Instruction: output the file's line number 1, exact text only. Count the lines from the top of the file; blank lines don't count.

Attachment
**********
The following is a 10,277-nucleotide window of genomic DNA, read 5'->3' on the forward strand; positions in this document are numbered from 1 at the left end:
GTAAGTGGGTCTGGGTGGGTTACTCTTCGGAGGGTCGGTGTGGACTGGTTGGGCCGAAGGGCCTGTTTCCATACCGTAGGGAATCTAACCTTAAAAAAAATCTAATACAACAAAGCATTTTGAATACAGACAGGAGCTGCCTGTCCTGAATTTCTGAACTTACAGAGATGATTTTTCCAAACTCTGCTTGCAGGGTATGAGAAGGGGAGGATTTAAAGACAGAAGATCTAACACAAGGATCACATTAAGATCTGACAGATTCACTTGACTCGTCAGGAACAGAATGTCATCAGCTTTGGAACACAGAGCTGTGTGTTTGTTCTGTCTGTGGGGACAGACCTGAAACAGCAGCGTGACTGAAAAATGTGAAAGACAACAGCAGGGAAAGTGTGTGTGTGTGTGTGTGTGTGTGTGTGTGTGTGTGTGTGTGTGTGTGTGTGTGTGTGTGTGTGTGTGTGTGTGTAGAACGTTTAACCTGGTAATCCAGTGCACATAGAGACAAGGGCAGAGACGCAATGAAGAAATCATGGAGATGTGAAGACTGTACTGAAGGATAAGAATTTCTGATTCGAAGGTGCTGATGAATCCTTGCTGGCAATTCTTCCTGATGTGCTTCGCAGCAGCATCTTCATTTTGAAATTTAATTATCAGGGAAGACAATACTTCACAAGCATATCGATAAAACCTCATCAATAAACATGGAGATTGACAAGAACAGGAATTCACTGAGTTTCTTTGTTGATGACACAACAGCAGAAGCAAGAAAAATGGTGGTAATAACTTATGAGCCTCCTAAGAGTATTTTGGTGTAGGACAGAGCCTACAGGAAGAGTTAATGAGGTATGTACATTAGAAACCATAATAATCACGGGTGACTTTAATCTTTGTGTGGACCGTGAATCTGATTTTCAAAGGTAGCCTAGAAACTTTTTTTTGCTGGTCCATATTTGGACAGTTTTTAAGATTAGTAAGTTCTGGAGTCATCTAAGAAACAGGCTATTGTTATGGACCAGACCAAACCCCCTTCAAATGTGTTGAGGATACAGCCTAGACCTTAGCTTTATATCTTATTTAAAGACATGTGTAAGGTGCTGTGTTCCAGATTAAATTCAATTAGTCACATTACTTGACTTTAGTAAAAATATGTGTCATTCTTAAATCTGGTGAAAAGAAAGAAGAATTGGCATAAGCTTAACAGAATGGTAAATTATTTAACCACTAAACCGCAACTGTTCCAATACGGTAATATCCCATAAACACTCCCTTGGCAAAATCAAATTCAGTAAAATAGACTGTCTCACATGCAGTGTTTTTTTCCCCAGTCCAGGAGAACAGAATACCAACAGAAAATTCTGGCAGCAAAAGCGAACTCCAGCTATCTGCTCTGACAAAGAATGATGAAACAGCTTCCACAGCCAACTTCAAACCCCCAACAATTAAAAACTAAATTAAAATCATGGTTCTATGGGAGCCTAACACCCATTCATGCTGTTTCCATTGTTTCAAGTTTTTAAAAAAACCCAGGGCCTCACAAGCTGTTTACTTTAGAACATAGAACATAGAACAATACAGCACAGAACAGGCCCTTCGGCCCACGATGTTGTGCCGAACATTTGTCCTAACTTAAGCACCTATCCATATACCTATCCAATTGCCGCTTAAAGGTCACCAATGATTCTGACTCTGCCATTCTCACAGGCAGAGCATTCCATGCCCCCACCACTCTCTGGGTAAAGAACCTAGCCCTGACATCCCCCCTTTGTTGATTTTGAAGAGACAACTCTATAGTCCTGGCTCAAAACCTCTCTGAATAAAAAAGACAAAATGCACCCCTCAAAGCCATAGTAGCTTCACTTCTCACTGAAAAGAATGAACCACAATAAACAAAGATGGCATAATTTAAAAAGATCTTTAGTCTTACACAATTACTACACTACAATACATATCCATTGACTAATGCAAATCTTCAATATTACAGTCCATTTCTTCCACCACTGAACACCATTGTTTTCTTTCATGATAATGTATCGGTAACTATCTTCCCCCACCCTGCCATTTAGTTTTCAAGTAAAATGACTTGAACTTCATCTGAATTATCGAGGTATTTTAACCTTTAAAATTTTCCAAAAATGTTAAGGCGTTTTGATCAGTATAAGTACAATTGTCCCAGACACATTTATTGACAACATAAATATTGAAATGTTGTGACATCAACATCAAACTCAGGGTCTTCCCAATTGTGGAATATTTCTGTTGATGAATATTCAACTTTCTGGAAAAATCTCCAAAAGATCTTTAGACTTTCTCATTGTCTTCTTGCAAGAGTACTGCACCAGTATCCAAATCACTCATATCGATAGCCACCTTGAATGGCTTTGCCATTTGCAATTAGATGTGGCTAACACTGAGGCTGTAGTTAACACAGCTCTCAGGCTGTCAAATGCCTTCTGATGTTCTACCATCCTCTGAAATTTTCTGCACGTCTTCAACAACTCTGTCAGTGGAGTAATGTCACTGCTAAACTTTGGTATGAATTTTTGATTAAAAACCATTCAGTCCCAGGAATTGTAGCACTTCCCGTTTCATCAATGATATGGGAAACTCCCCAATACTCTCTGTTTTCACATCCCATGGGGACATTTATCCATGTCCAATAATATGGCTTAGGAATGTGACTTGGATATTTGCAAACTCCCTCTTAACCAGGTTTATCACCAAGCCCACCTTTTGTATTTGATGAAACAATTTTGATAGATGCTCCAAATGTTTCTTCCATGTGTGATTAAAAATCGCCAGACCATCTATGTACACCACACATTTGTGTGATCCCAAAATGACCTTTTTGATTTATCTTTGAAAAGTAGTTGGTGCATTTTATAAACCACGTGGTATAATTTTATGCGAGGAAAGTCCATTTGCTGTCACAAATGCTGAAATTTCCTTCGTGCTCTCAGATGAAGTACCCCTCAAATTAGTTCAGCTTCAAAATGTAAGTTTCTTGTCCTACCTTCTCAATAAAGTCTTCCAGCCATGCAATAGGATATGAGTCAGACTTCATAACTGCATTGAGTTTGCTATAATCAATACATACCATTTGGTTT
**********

The following is a 10,277-nucleotide window of genomic DNA, read 5'->3' on the forward strand; positions in this document are numbered from 1 at the left end: